LYNETTE MUTSEKWA: I hike, so I run and I hike, that’s what I do and I also spend a lot of time with my family.

CIARAN RYAN: You have a family, tell us about that.

LYNETTE MUTSEKWA: I have an amazing three-year-old girl, so I enjoy spending time with her and I also spend a lot of time with my husband, so that’s my downtime.

CIARAN RYAN: Okay, a young three-year-old and you’re working from home at the moment, so you get to spend more time with your child.

LYNETTE MUTSEKWA: Yes, I’m actually surprised that she hasn’t walked into the room during our interview, she normally does, you would have heard somebody saying mommy in the background. But it’s been good in that at least I get to see her grow but still focus on work, so it’s been a good compromise.

CIARAN RYAN: And your husband, what does he do?

LYNETTE MUTSEKWA: My husband is an engineer.

CIARAN RYAN: Okay, so accounting and engineering in the same house.

LYNETTE MUTSEKWA: I control the budget that’s all I can say [laughing].

CIARAN RYAN: I bet you do [laughing].

LYNETTE MUTSEKWA: He comes up with the grand ideas.

Women, work and the will to lead

CIARAN RYAN: Okay, good. Final question, are there any books that you’d recommend?

LYNETTE MUTSEKWA: I have started reading a lot this year because I’m part of an amazing book club of ladies. I actually want to recommend two books and the first one is called Lean In by Sheryl Sandberg. It talks about women, work and the will to lead. The book resonated with me as it touches on another subject that I’m quite passionate about, which is women empowerment. So it starts by highlighting the challenges that women face but it also reminds us of how far we have come. So when, for example, I think about my mother, she was one of the smartest people who I know, but because she grew up in different times to the times that I’ve grown up in, her professional success was quite limited. So the book, first of all, reminded me of the journey that we have taken as women to become leaders and I’m very grateful of where we are. It also then talks about how we should own our successes as an individual and it talks about the different elements that you can use to actually become a successful individual. So I find it to be a very powerful book. The second book that I’d recommend, which I’m actually currently reading, is called Halftime: Moving from Success to Significance by Bob Buford. In a nutshell, Halftime talks about moving from success to significance. It says that an individual has two parts to her life, there’s the first half of your life and the second half of your life. During the first half of your life, you spend it chasing success. You are going to school, getting an education, building houses, so it’s pretty much how you are building your career and you’re chasing success. It resonates with me because I feel like that’s what I’ve done for the first half of my life. I’m now at that point where I’m actually moving from just trying to be successful but to be significant. So I’m realising that over the years, there are talents that I have gained and it’s time for me to actually return those talents to other people to help other people to grow. The learnings that I’ve gathered over the years, it’s time for me to return those learnings. The money even that I have saved, it’s time for me to actually use that money to help somebody else. So it’s talks about the next step of my life, the second half of my life and where I want it to be. So it’s a book that’s really speaking to me at the moment, talking about that change from success to significance. I would recommend it to anybody else who feels like they’ve reached the halfway point of their life and they want to change from not only just being successful, but being significant. I’ve had a good first half of my life and I truly believe that the second half of my life can become a lot better than the first by just achieving that significance, helping others and helping the continent to grow. That is my first passion after all.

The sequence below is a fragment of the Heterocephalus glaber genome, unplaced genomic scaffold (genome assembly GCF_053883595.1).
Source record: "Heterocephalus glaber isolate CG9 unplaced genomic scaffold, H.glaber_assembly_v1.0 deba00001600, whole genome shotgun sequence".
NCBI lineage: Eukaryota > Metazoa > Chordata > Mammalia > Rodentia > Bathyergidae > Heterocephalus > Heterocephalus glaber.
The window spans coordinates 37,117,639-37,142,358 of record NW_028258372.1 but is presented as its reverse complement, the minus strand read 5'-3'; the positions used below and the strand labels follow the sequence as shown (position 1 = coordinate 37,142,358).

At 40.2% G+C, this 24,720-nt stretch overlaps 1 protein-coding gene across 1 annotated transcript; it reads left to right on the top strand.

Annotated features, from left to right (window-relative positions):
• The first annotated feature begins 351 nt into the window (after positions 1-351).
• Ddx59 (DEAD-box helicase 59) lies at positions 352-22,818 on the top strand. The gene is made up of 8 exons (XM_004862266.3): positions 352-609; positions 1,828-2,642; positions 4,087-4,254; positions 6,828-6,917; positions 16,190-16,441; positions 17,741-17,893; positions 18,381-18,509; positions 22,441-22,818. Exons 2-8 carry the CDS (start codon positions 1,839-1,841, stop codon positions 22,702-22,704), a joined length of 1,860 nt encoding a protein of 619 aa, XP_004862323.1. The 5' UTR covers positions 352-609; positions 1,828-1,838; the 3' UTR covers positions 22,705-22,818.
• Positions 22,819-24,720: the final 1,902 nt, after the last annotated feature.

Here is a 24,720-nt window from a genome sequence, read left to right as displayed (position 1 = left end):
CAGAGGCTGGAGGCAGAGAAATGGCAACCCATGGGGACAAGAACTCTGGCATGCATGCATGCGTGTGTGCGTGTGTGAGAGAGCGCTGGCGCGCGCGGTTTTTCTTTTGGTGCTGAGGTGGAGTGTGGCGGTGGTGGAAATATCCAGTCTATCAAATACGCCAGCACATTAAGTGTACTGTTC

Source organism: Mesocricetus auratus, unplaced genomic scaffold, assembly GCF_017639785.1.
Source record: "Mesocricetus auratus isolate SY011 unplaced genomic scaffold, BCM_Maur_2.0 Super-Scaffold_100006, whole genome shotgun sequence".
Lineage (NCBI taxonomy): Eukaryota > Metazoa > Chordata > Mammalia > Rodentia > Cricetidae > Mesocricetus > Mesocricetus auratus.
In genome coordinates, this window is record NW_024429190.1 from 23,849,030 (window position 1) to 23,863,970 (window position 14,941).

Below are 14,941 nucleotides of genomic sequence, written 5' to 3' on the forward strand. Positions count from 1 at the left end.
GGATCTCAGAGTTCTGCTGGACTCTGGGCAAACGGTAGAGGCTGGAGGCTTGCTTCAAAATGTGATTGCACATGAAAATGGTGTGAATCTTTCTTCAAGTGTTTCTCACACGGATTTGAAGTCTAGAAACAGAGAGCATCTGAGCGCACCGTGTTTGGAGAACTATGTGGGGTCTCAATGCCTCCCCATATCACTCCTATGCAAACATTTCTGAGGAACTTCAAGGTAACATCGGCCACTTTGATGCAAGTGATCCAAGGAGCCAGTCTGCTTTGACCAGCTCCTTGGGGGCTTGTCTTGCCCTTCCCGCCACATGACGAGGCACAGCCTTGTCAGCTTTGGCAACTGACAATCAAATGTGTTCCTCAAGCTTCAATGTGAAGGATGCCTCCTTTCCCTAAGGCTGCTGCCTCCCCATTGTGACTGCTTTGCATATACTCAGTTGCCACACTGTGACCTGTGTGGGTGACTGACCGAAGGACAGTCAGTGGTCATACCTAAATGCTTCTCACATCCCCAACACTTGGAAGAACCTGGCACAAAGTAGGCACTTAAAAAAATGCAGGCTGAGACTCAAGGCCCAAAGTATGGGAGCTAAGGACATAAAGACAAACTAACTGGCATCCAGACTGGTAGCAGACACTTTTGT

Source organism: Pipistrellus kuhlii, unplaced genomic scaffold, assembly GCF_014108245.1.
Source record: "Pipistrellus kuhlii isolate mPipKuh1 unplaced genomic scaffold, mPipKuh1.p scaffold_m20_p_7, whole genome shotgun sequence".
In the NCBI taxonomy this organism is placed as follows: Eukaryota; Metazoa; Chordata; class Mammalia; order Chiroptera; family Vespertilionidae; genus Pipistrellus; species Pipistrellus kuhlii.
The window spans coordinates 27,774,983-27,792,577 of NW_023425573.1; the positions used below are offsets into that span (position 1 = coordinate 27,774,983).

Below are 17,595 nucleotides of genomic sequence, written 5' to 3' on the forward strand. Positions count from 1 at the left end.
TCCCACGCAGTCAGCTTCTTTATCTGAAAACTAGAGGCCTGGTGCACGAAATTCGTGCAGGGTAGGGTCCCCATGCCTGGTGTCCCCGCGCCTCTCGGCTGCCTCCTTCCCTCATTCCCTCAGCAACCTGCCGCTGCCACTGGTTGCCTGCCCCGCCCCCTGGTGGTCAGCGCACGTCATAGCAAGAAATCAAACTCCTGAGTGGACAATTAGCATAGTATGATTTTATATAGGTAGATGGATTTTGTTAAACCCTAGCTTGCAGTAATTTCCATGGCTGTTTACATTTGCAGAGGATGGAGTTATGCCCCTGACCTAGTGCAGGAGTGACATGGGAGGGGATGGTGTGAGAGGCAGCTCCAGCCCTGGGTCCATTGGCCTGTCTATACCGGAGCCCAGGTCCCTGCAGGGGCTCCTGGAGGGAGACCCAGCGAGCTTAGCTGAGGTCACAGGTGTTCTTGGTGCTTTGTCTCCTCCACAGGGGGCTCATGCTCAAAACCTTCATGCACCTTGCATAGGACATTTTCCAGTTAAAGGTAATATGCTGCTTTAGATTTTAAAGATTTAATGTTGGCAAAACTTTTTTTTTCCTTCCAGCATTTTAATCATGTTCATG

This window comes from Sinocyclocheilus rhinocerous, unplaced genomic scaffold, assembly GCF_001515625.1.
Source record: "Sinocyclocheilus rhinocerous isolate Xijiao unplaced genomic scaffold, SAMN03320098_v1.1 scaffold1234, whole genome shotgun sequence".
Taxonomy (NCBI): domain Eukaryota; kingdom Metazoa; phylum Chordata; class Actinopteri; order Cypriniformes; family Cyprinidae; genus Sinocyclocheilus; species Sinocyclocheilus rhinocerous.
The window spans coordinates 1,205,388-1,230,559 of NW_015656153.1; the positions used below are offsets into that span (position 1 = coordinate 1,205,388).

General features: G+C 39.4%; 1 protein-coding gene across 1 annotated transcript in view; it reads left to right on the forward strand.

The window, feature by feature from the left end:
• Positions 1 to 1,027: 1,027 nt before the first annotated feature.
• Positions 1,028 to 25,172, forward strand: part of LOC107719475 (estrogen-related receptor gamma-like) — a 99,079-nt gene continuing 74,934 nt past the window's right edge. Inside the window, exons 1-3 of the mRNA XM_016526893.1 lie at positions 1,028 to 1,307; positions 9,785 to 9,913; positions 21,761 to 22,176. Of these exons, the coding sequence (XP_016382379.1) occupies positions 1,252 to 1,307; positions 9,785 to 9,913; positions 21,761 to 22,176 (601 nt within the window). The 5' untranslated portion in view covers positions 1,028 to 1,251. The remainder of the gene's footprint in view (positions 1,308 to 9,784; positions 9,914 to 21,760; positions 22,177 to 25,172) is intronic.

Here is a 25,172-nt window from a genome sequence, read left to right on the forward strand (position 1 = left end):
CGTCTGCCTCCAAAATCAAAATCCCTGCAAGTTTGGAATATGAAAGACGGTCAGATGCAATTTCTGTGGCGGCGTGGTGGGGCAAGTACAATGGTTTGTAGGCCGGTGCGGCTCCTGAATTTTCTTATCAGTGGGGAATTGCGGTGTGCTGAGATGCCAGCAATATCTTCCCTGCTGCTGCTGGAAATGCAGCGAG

CIARAN RYAN: Wow, what a great story. A lovely way to wrap it up there. What I think I really enjoy hearing from you is how you approached the job, you obviously got the technical excellence that you needed for the position that you have, but developing these additional skills and these additional passions, which obviously came through, it’s your own character and internal nature coming out. I think it’s clear that you wanted to make an impact and you did that and you expressed it in a way which I think many CFOs would love to do, but don’t. You went out and you built networks and you built businesses. So you’ve got a very entrepreneurial way of looking at things. That’s what I take away from this. Lynette, I want to thank you so much for coming on and sharing those stories and experiences and insights. I think they were powerful insights and I think people listening to this will get something from that and maybe inspire them to look at how they can do their jobs and live their lives maybe a little bit more significantly, as you said, there at the end. So please stay in touch, we’d love to get you back on again and see how things are settling down over the next six months or so.

LYNETTE MUTSEKWA: Thank you so much and it’s been such an honour, again, to be here.